Rattle snakes while hunting coyotes

Discussion in 'Coyote Hunting - From 10 Yards to over 1,000 Yards' started by Iron Worker, Jul 6, 2010.

  1. Iron Worker

    Iron Worker Well-Known Member

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    Just moved to Nevada. How do I protect my self from Rattle snakes ? What preventive measure should I take ? Are they out in about in the early morning ?
     
  2. Eaglet

    Eaglet Well-Known Member

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    Where in Nevada did you move friend.

    I must be blind because I don't ever see them!!! :D
     

  3. shortgrass

    shortgrass Well-Known Member

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    I can not speak for Nevada, but here in Western Oklahoma there seems to be "pockets" where snakes will be found. Those "pockets" are probably because it's good snake habitat. They don't cover the entire area although you never know when you might stumble onto a prairie rattler (sabre toothed buzz worm) when you're out. Just be aware of your surroundings. Look before you set down to call. If you see one , look around , there may be another. They will usually "run" if given a chance to. It may strike if you surprize it or it feels 'cornered' or 'threatened'. In the taller grass, when it's still warm enough snakes are out, some wear 'snake leggings'. In the summer or hotter weather they'll hide from the hot sun so, yes, they may be more active in the early morning during that time of year, but they're most active at night. In the spring and fall when its cooler they'll seek out the sun for warmth during the day. Just be aware of your surroundings and you should be fine. It's not like they are hunting you.
     
  4. winmag

    winmag Well-Known Member

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    +1 with Shortgraass. Thats exactly how we roll in Eastern Oregon too. Just keep an eye out. If you kill one burry the head where noone and no critter will get to it for some time. I hate sankes! But Ill let a bull snake go. Buzz worms, forget it! If I see one it dies period. All of them will catch you off guard at one time or another. Just wach where you put your feet, dont corner or play with one, and dont have a heart attack when they suprise you. A fishing pole handle, a butt of a rifle stock or a stick work great for holding thier body snugg enough (close to thier head)to cut thier head off. Try to use a long bladed knife for safety sake. A big a$$ rock will kill em with enough trys, but I prefer the quicker meathod.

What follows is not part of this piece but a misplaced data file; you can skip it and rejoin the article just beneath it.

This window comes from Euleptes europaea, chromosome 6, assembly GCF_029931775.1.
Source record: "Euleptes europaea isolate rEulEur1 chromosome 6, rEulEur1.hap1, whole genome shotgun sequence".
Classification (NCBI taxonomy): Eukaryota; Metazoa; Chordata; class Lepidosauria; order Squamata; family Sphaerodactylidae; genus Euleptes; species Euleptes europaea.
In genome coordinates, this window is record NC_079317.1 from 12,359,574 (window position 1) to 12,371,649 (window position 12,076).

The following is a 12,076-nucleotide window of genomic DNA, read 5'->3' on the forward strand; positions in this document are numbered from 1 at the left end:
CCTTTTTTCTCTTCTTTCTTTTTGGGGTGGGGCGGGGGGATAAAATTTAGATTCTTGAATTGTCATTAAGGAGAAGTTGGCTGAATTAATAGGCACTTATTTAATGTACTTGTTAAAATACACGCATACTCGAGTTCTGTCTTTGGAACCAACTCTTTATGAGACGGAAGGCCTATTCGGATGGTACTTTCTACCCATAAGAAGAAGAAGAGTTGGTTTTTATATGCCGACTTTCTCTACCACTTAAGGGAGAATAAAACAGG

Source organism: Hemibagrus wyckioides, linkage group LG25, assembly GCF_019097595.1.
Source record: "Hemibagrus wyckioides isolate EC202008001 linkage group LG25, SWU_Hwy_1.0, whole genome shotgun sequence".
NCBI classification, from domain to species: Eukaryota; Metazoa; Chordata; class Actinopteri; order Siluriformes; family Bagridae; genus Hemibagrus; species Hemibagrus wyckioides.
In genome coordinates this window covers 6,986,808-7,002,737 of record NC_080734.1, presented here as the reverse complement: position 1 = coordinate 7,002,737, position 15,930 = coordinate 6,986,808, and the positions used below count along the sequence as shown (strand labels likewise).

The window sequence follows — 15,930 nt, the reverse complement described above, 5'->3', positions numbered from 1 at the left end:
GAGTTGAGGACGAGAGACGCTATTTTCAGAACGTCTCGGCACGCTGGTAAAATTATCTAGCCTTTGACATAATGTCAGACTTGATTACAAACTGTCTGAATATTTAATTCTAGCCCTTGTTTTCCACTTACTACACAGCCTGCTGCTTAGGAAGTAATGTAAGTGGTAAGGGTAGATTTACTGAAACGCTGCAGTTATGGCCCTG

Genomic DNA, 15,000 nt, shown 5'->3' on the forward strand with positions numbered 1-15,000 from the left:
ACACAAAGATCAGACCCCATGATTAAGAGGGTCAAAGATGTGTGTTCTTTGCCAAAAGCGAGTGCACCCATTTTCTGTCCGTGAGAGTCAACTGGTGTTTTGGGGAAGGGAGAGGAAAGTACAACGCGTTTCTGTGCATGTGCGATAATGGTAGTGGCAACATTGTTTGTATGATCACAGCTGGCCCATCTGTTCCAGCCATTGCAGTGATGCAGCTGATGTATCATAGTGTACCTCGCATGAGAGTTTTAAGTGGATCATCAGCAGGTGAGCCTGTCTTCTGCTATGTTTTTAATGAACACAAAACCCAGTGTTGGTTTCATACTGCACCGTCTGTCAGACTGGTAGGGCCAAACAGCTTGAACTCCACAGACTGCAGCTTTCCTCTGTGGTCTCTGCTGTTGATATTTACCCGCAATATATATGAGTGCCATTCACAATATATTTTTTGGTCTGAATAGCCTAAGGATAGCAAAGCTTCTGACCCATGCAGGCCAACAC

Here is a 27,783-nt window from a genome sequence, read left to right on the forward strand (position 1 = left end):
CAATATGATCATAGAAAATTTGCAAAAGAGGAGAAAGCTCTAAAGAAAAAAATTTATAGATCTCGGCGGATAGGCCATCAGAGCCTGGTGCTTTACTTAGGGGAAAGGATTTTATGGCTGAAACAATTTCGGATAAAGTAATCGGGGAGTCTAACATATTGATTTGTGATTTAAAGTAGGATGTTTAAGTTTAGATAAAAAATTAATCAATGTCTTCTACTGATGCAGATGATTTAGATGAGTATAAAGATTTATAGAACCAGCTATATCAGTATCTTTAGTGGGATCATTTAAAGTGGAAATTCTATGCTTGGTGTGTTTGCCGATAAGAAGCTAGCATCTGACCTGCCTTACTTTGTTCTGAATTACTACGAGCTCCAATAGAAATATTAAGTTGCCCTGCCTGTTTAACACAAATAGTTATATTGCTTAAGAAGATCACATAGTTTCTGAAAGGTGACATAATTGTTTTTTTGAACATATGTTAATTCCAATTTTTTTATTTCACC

5. Broz

    Broz Well-Known Member

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    Good advice has been given above. And yes! bury the head, and do it before you cut off the rattle. That way if it escapes, we don't have one running around with out a warning device.

    The only thing I will add is, carry a good knife.

    Jeff

    [​IMG]
     
  6. Eaglet

    Eaglet Well-Known Member

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    Iron Worker, I remembered posting about rattle snakes south of Reno...
    It was an email I received.

    Click Here
     
  7. SBruce

    SBruce Well-Known Member

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    I've spent alot of time hunting coyotes in the summer months in Wyoming. I don't know anything about Nevada, but up here; I see more prarie rattlers in the early fall than during the summer. The method I've used to kill them while trying to remain stealthy for the coyote hunt is..........I'll kick dirt toward them or poke at them with my shooting sticks until they get pissed and raise their head to strike. At that point, I'll take a swift "backhand" motion with the end of my shooting sticks and aim for the head/neck area which is now a few inches above the ground. Usually, one good whap with the sticks knocks them loopy long enough that I can stomp their head with my boot heal.

    Something else that works well, is to carry a piece of rope with a knot tied in the end. You can swing the rope (wind it up so to speak) fast enough to deliver a deadly blow. I've seen this done with a lariet even when horseback alot of times. (trick is getting the horse to stand still.)

    Please keep in mind, I am talking about small Prarie Rattlers. They can't strike very far from their center of gravity and they are only about 3 feet long, so getting within 3 feet of them is fairly safe. I don't know that I'd try the shooting sticks on a Western Diamondback that is 6 feet long....................????
    If I am not worried about being quiet, I'll just shoot them with a pistol loaded with shot shells.
     
  8. FEENIX

    FEENIX Well-Known Member